‘It’s a new day’

Kamala Harris makes history as nation’s first Black vice president

By Darlene Donloe

Contributing Writer

America’s first Black, first Asian American and first female vice president took a historic oath of office Jan. 20, delighting and inspiring millions of young girls, women and people of color from the eastern seaboard to the California coast and beyond.

As millions watched in joy and wonder, former California Sen. Kamala Harris, the daughter of Asian and Jamaican immigrants, was sworn in as the nation’s 49th vice president, signifying an unprecedented moment in U.S. history as she joined former vice president Joe Biden as stewards of America’s executive branch for the next four years.

Accolades poured in for the new administration on social media.

On Twitter, Mayor Eric Garcetti wrote, “Today we made history. This inauguration is a hopeful beginning and a renewal of the American spirit — ushering in leadership with the courage, empathy, and unity of purpose to meet the challenge of our time. Congratulations @POTUS Biden and @VP Harris.”

U.S. Rep. Maxine Waters tweeted, “I feel the burden of living in my country under President Trump has been lifted from my shoulders. For me, the relief brings tears of joy. I rejoice in knowing it’s a new day and a new way with President Joe Biden and Vice President Kamala Harris.”

Waters’ colleague U.S. Rep. Karen Bass posted a quote: “This is the day that the Lord has made! I will rejoice and be glad in it!”

On Twitter, county Supervisor Holly J. Mitchell posted, “It is incredible to witness this moment in our nation’s history. Congratulations President @JoeBiden and Madame Vice President @KamalaHarris!”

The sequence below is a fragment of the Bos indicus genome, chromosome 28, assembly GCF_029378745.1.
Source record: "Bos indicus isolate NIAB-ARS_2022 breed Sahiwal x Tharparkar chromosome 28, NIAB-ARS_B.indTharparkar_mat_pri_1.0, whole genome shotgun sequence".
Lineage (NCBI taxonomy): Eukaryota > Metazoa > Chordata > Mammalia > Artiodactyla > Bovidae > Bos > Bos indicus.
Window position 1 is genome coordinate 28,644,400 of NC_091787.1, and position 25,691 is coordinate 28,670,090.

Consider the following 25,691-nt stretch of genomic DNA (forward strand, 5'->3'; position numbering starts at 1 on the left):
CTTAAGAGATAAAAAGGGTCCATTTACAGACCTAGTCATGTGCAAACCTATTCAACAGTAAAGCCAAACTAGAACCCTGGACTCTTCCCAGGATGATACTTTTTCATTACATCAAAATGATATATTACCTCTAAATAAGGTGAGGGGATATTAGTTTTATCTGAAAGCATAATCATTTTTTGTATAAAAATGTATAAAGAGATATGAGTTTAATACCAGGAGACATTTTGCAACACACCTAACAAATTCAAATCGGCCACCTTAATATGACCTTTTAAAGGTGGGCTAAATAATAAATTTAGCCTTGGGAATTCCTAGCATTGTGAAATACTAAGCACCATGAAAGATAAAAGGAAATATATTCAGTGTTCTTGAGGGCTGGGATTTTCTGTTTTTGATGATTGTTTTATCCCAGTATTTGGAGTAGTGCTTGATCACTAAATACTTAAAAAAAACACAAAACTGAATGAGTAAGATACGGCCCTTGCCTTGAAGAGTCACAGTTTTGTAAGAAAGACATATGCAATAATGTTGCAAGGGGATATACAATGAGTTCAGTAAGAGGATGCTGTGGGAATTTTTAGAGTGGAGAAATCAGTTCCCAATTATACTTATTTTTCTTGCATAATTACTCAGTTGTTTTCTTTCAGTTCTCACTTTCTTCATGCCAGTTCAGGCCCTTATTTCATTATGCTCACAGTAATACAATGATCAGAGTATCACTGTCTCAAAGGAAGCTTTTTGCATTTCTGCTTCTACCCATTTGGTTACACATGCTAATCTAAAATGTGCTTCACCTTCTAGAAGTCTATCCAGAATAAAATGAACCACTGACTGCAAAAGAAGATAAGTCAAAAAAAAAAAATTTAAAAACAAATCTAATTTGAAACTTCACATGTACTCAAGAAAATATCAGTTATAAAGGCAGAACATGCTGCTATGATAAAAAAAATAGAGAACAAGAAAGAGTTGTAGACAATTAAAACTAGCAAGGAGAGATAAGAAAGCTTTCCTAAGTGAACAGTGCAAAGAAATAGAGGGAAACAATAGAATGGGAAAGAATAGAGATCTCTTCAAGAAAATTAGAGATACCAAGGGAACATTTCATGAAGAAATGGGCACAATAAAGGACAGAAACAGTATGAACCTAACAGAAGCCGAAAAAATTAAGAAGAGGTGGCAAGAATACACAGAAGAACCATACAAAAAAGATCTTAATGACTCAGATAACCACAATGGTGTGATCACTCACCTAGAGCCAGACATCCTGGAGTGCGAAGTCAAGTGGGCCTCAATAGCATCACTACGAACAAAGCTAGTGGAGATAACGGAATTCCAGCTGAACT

City Councilman Mark Ridley Thomas tweeted, “Congrats to @JoeBiden and @KamalaHarris on your historic inauguration. It’s with tremendous hope and optimism that we walk on the road ahead. Much work to do for a better tomorrow.”

In a statement released January 20, Los Angeles City Council President Nury Martinez said, “After four years of darkness, the sun is rising on a new era.

“To the little girls in Pacoima, in Watts, in Boyle Heights, in Westlake, as we watch Vice President Kamala Devi Harris sworn in by Supreme Court Justice Sonia Sotomayor, remember that no dream is too big,” Martinez added. “Communities of color have been under attack for the last four years by Trump.

“From the Muslim ban to children separated from their families at the border. We now have a president in Joe Biden who leads with kindness and empathy, not one who attacks the most vulnerable. A president who places families first. A president who wants to unite this country, not divide it. A new day is here.”

City Councilman Marqueece Harris-Dawson wrote on Twitter: Today marks a new chapter in American history. Congratulations and God speed to Vice President Kamala Harris and President Biden. Let’s get to work restoring the greatness of our communities and our country.”